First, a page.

• jayn mansfield 10th Feb '18 - 9:45am

    @ John Barrett,
    I would imagine that if one put working class people in high Vis jackets, would one would see the need for a report on the under -representation of working class people in the Liberal Democrat party.

    If one were to substitute working class for ‘BAME’, would the need for culture change within the party be any different? Wouldn’t the recommendations also apply to that group?

    I understand intersectionality, but in each group, I would argue that social class is the over-riding factor when it comes to discrimination and barriers to life chances. That is why I see everyone as an individual. One cannot lump people together on the basis of a single distinguishing characteristic. It is an approach that has failed.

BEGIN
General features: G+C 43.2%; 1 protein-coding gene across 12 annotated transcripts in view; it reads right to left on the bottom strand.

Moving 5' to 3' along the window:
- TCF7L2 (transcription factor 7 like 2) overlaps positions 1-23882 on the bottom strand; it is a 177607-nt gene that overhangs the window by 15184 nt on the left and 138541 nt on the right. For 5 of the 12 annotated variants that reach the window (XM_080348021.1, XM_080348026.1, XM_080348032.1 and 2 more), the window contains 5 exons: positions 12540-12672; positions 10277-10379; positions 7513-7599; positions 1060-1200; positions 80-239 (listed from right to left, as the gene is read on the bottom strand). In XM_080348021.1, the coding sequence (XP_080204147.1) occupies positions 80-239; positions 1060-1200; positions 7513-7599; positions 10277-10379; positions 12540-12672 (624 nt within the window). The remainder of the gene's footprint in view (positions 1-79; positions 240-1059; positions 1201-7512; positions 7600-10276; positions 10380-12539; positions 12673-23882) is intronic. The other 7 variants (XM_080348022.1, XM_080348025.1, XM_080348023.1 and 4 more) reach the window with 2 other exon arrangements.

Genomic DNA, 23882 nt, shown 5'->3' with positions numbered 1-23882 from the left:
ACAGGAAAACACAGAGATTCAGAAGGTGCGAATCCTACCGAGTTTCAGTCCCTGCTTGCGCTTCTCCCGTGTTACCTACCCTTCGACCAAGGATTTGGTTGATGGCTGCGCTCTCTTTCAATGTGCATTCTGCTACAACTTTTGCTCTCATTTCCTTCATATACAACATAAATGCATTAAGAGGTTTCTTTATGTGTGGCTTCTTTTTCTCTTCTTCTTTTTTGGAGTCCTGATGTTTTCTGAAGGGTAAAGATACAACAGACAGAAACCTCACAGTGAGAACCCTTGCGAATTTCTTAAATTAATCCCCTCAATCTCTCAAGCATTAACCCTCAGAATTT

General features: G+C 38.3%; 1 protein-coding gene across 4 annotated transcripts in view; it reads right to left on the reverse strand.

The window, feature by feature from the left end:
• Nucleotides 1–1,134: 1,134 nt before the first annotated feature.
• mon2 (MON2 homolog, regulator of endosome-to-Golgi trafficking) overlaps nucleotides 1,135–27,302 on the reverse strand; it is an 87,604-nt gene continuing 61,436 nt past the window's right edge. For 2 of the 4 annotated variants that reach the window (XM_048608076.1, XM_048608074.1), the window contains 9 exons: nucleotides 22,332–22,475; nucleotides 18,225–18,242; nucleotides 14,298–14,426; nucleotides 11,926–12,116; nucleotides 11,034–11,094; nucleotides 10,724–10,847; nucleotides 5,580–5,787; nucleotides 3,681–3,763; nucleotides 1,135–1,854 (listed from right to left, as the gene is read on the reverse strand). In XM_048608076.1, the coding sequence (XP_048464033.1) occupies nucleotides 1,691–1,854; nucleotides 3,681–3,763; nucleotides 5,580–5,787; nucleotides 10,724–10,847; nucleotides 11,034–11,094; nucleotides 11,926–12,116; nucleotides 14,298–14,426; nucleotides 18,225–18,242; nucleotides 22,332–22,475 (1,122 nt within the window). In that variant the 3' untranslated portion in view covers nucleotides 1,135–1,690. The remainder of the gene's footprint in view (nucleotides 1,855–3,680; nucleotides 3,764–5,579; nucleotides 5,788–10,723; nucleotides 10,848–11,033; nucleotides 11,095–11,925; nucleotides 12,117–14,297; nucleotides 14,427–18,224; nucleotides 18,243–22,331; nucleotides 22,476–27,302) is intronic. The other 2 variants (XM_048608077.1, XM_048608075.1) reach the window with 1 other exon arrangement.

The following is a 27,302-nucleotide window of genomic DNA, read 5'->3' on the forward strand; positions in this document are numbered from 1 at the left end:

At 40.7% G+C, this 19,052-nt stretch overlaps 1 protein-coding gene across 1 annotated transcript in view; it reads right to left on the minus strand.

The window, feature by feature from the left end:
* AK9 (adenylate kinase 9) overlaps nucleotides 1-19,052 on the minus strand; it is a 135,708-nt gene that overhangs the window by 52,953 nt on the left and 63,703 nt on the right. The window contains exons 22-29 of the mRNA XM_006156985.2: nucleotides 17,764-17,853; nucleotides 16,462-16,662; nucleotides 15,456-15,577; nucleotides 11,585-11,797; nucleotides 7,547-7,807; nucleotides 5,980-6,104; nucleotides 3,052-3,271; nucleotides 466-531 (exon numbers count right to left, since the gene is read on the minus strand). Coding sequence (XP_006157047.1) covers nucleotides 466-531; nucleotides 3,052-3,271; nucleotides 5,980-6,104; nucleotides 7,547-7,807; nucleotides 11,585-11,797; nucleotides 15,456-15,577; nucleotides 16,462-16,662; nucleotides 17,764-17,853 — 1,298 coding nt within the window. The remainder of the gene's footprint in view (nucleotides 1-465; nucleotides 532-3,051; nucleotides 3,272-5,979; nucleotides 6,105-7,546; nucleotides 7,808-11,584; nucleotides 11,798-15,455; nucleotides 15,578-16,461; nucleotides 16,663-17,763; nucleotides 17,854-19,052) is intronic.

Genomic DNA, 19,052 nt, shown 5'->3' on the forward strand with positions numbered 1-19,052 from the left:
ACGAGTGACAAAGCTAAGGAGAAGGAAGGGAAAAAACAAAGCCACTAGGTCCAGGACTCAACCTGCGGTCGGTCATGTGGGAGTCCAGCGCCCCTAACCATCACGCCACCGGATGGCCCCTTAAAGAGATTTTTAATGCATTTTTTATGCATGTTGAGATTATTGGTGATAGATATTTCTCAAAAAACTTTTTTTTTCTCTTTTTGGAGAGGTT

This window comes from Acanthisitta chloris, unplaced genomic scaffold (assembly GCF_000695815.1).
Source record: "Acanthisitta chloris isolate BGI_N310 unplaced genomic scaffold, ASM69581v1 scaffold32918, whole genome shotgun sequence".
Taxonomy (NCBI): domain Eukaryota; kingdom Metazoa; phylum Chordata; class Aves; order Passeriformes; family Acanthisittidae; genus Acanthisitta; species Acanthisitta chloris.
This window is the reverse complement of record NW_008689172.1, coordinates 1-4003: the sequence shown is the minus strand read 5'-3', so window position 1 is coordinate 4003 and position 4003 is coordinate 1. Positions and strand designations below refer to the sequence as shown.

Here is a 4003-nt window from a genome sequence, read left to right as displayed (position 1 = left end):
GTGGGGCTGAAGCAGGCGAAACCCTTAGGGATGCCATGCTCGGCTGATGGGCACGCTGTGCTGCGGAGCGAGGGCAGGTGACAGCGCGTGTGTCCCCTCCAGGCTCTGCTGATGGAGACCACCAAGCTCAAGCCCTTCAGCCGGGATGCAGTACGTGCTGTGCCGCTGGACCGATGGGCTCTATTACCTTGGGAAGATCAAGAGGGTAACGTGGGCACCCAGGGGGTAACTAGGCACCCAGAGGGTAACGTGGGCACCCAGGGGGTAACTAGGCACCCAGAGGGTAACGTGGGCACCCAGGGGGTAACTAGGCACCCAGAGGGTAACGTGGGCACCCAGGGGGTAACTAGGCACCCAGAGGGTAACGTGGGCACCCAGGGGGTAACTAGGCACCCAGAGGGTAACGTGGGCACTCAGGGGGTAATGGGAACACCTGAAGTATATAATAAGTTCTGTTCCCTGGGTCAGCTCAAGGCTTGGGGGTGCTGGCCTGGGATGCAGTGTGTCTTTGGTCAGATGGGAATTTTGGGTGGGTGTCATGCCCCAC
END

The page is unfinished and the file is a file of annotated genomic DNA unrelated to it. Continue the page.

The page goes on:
Speaking recently with a group of young women about our mutual approach to fascist groups marching through our different areas ( we stand and peacefully show our strength in numbers), I was struck by the wisdom of one, when she said shouldn’t we be showing some consideration to their point of view and why they hold it, shouldn’t we feel sorry for them too?

    My immediate response was ‘No’, but with further thought, I came to agree with her, difficult as it was given the level of spittle fuelled hatred and abuse some of them have directed at me, I realised that my response to their de-humanising of others had been to de-humanise them.

    Bringing about changes in attitudes is difficult, but there are some needs that are shared across current boundaries, a decent education, financial security for one’s family, a home , a job etc. My own view is that by addressing these needs fairly, one is more likely to bring about attitude change.

  • @Jayne, fair enough. Your original comments appeared to me as if you were arguing the colour-blind route, and that considering differences is wrong. I accept that it was just a difference in emphasis, rather than an absolute view.